New species immediately classified as endangered

By November 12, 2017

At least a dozen new species of frogs have been discovered this year in Peru. Scientists suggest these species are already endangered, despite the remoteness of their habitats. Conservation efforts are of little help without local involvement.

While not as charismatic as dolphins or hummingbirds, frogs are fascinating animals that act as outstanding indicators of environment quality. Their complex life cycle depends on high-quality water from rain and streams where their tadpoles can thrive, as well as very specific foods and plenty of nooks and cranes to to engage in their hide-and-seek game of survival.

The newly discovered Inti Andes Frog (Phrynopus inti), an interesting species that has no tapole stage but instead rears its young directly into tiny fully-formed froglets, was first seen in May 2017. Additional fieldwork in June and July led to intensive lab work and a detailed paper published earlier this month.

P. attenboroughi, another of several new species in the area, guards its egg cluch on a moss pad. This species was named after naturalist and documentarist David Attenborough. Photo: E. Lehr.

The species, completely new for science, is already in danger of extinction despite being found only in the remote Pui Pui Protected Forest, in the easternmost tip of the Junin region.

This new species comes to join a trend. National Geographic, which funds some of these expeditions to explore biodiversity in remote areas of Peru, reported three more new species in the same area are threatened as well.

A disheartening reality

Each year, dozens of welcome new additions to Peruvian biodiversity are found to be already under threat as a consequences of human activities.

“Despite that two locations of the known distribution of Phrynopus inti are within the Pui Pui Protected Forest and are formally protected, other factors such as fungal infections, climate change, pollution, and man-made fires (used to expand grazing areas for livestock) continue to be threats for many Andean amphibians—even inside protected areas,” states the paper describing the new Inca Andes Frog.

Even if scientists manage to discover and formally describe a species, another problem arises: wildlife trafficking.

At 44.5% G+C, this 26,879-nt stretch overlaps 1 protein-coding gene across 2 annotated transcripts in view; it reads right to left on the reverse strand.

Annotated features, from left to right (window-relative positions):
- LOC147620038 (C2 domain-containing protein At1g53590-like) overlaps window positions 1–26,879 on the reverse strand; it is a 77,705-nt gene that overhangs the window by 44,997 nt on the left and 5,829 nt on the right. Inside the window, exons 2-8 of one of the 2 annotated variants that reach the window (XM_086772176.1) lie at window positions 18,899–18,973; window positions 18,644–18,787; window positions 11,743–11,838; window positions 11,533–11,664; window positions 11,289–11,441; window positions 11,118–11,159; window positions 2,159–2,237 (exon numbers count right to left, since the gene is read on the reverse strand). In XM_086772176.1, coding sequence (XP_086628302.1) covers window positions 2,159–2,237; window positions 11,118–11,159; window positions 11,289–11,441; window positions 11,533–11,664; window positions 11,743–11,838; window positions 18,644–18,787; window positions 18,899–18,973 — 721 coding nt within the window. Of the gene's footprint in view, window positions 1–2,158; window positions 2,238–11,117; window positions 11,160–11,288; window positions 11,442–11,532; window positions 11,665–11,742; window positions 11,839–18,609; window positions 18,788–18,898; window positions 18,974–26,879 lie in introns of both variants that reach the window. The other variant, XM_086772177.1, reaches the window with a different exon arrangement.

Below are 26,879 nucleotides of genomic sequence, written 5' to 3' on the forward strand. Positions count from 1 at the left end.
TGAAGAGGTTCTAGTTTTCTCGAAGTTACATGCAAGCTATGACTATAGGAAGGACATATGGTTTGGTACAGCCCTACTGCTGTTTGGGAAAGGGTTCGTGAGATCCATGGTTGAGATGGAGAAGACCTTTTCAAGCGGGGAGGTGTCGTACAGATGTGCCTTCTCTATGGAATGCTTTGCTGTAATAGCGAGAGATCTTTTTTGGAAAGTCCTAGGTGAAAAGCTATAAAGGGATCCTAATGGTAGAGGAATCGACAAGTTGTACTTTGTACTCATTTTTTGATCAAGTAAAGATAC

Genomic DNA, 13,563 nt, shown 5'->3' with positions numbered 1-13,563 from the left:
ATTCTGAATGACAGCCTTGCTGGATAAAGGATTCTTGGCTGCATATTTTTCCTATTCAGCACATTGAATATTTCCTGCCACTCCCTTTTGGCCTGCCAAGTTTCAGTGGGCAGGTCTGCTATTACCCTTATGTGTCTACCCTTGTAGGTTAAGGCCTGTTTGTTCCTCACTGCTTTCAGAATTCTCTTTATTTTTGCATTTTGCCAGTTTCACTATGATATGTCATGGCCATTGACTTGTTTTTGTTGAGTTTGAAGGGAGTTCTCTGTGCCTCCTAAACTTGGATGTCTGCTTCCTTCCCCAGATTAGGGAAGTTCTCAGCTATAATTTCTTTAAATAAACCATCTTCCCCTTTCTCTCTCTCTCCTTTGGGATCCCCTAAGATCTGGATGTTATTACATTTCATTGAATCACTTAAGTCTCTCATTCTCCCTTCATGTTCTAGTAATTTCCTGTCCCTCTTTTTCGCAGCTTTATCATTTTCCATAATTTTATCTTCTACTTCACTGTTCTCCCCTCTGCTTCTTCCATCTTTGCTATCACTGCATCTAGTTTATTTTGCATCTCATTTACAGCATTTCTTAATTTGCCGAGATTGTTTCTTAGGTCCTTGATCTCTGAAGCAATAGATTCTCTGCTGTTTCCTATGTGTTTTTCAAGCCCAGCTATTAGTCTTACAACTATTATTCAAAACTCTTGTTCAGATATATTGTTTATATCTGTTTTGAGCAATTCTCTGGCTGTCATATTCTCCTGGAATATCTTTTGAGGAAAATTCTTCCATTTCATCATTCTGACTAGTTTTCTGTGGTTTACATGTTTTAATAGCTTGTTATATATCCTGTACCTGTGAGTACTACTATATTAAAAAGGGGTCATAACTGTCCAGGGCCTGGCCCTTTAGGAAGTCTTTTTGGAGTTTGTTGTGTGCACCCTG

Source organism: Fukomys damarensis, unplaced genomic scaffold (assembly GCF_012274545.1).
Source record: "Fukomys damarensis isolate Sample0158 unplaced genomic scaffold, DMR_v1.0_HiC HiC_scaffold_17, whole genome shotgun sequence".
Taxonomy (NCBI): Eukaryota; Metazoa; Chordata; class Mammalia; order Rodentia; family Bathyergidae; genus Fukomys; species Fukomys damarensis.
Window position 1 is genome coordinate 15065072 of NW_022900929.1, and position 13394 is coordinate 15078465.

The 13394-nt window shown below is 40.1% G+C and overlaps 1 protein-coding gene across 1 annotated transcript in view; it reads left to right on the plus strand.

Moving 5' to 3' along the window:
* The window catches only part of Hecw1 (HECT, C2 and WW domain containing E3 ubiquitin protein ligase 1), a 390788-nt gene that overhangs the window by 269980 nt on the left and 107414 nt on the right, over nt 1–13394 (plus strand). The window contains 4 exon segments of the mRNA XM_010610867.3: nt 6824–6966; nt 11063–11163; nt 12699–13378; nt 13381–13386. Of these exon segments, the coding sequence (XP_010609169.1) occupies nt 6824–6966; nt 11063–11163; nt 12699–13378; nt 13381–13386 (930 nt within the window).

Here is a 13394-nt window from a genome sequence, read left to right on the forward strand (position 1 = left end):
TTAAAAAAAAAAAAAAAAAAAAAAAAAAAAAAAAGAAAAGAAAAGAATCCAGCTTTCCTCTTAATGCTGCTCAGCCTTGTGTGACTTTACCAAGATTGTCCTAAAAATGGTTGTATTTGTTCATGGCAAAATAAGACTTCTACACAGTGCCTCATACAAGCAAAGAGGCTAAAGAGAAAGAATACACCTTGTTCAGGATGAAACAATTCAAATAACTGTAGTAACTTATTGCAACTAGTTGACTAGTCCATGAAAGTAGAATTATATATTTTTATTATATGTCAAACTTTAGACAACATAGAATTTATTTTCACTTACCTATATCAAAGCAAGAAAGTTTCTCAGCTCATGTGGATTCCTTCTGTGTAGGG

In Peru, local hunt down the Titicaca Water Frog (Telmatobius culeus) and other species for consumption and sale, which has decimated the species to a critically endangered status. On the other hand, breeders and hobbyists, mostly from Europe and the US, are willing to pay significant amounts of money for an individual or a breeding pair of the rarest and most beautiful species of frogs.

Of special interest are Poison Dart Frogs, commonly found in pristine forests of the moist lowlands of Peru. Known for skin secretions some indigenous tribes use to poison their arrow tips, these frogs use their bright colors to warn predators about their poisonous coating.

Ranitomeya mirabilis, one of the colorful species of Peruvian frogs subjected to trafficking.

Ranitomeya mirabilis, one of the colorful species of Poison Dart Frogs from Peru subjected to trafficking.

Between the sword and the wall

For savvy traffickers, scientific papers are goldmines. Scientific rigor requires that a paper describing a new species includes the specific location where it was found. GPS coordinates were listed on these papers, making it easier for other scientists to visit the location and study the species.

Repeated raids to sampling areas specified in scientific papers have forced scientists to start being less precise about the location. Today, many conscious zoologists list only a general location or the nearest human settlement when describing species they know will be attractive for traffickers.

In remote areas of high biodiversity, these traffickers create a profitable market that relies on impoverished locals. While a couple of dollars for catching a frog might not sound like much, it is an attractive incentive for poorer people in rural areas of Peru.

Unfortunately, these locals are the same people scientists rely on for guidance in the wilderness and tips from local knowledge of flora and fauna. Without any educational or monetary incentives to preserve fauna, locals are likely to play for both sides—traffickers’ and scientists’—to earn a day’s wage.